Authorities in Slovenia are reportedly seeking public consultation on a draft bill related to how cryptocurrency holdings and transactions are taxed in the country, according to local media reports.
The Finance Ministry’s move comes more than a month after the Financial Administration of the Republic of Slovenia (FURS) proposed a 10% tax on cryptocurrency activities.
“We would like to emphasize that it is not profit which would be taxed but rather the amount a Slovenian tax resident receives on their bank account on converting crypto assets into fiat money
or when purchasing goods” Total Slovenian News quoted FURS as saying previously.
If signed into law under Slovenia’s Income Tax Act, the bill will impose a 10% tax rate on every fiat-crypto conversion and payments made with cryptocurrencies. However, the yearly threshold for tax liability has been set at €15,000 (approx. $17,500). Investors within the limit will be exempted from crypto taxes.
The Finance Ministry has estimated that the tax might accumulate between €100,000 ($116,000) and €500,000 ($580,000) yearly within the first few years after its introduction.
According to Cointelegraph, the proposed bill would also require Slovenian citizens to calculate the tax by considering the real-time value of crypto at the time of redemption and acquisition.
“Investors will also need to pay a 25% tax on unrealized gains by calculating the price difference during the purchase and sale of cryptocurrencies. Individuals failing to comply with tax obligations will be fined between 250 euros ($290) to 5,000 euros ($5,795) on a case-by-case basis.”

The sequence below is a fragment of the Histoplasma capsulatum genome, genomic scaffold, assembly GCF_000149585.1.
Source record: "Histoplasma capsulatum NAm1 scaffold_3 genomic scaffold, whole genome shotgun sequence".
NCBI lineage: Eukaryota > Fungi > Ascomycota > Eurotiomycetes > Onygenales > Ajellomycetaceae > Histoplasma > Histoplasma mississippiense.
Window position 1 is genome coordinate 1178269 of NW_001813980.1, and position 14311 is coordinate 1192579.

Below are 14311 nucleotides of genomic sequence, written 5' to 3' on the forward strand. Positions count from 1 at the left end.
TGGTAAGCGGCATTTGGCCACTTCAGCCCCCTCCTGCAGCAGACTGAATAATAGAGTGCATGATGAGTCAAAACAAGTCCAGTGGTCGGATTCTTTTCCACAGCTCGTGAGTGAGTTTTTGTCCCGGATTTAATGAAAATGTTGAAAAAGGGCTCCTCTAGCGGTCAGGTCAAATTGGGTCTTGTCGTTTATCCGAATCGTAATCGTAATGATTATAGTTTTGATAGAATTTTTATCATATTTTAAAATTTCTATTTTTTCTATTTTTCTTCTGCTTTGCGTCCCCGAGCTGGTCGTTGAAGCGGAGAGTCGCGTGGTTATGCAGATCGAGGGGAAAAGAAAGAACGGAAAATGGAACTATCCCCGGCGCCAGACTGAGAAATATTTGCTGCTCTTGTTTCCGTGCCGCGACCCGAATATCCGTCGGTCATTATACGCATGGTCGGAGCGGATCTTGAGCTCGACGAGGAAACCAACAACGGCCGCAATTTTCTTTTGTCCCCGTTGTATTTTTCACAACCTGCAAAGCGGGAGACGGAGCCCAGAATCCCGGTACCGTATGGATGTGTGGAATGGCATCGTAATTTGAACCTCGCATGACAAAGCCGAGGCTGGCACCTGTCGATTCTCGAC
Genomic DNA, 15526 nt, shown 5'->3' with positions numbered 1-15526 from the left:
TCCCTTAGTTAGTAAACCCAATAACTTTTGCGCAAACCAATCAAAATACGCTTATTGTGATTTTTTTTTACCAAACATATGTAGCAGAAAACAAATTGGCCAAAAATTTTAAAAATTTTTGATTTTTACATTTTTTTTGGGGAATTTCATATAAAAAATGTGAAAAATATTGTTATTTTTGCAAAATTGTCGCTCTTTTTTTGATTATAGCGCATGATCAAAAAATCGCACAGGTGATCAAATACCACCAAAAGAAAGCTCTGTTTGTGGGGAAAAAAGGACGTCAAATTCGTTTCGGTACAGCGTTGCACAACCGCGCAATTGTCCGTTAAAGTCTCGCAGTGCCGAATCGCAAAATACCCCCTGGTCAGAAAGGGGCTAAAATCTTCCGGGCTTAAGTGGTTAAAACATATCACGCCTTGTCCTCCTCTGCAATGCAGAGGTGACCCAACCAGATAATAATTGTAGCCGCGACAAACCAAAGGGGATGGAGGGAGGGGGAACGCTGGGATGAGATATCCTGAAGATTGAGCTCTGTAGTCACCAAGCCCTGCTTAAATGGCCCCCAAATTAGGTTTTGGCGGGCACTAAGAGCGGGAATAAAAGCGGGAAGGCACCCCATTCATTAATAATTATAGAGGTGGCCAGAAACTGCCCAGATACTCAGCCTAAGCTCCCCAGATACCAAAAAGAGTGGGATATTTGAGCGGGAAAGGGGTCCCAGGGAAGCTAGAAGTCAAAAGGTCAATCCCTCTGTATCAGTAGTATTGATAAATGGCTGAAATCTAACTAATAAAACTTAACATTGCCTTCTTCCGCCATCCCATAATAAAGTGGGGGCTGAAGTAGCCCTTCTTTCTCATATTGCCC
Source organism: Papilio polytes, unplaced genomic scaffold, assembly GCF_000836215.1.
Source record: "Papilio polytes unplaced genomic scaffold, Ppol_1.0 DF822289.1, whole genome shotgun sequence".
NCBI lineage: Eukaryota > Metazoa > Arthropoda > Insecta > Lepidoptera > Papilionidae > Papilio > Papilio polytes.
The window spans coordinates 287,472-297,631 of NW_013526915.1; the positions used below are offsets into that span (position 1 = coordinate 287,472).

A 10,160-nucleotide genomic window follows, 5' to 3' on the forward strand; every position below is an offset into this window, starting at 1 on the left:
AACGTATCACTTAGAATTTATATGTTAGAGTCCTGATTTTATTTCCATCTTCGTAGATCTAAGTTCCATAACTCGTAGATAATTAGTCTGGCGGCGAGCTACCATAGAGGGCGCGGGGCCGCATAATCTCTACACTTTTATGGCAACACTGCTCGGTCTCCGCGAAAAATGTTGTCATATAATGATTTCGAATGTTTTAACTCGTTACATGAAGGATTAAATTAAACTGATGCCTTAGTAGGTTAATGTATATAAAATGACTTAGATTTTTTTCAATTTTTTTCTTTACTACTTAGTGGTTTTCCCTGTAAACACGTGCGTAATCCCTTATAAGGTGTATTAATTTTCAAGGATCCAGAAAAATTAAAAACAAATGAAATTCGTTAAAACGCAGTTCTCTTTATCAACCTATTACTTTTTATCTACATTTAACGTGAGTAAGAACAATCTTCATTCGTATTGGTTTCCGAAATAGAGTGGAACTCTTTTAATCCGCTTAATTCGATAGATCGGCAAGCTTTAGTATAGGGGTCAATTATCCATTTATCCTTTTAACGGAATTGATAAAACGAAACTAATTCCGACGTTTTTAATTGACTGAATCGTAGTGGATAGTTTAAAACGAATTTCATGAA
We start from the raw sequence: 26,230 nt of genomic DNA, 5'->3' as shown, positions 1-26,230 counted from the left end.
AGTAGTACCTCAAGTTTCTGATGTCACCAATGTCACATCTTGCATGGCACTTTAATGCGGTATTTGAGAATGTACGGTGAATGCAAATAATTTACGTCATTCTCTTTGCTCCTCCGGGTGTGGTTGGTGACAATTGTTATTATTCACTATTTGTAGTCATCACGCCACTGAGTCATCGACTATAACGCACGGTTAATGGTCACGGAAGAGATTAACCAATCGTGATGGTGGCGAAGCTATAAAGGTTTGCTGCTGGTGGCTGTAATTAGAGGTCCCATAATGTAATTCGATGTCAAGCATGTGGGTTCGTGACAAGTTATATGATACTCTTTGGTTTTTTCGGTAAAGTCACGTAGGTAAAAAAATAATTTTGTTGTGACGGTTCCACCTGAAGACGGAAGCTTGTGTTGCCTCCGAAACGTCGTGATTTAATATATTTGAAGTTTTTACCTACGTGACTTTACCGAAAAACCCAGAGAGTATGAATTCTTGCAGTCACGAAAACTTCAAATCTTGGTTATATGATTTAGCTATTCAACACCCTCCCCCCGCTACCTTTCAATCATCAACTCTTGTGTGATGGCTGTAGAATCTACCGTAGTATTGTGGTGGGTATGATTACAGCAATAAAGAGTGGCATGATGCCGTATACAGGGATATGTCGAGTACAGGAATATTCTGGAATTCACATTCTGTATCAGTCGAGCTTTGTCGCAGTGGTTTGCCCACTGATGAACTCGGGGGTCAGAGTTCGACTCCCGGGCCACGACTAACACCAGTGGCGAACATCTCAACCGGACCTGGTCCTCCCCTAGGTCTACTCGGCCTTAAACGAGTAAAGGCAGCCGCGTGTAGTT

Slovenia has established itself as a leader in crypto adoption in Europe. Over 1,000 locations including cafés, restaurants and hotels, across the small Southeast European country are accepting various cryptocurrencies, according to a 2020 report.
Meanwhile, a 12-country Redfield & Wilton Strategies survey of more than 31,000 EU residents revealed that that most Europeans prefer cryptocurrencies to be regulated and taxed by individual countries rather than the EU. According to the same survey, most Europeans said they would prefer local cryptocurrencies over the proposed digital euro.
Most of the respondents cited a lack of knowledge and understanding of crypto technology and investing when asked why they don’t yet own cryptocurrencies.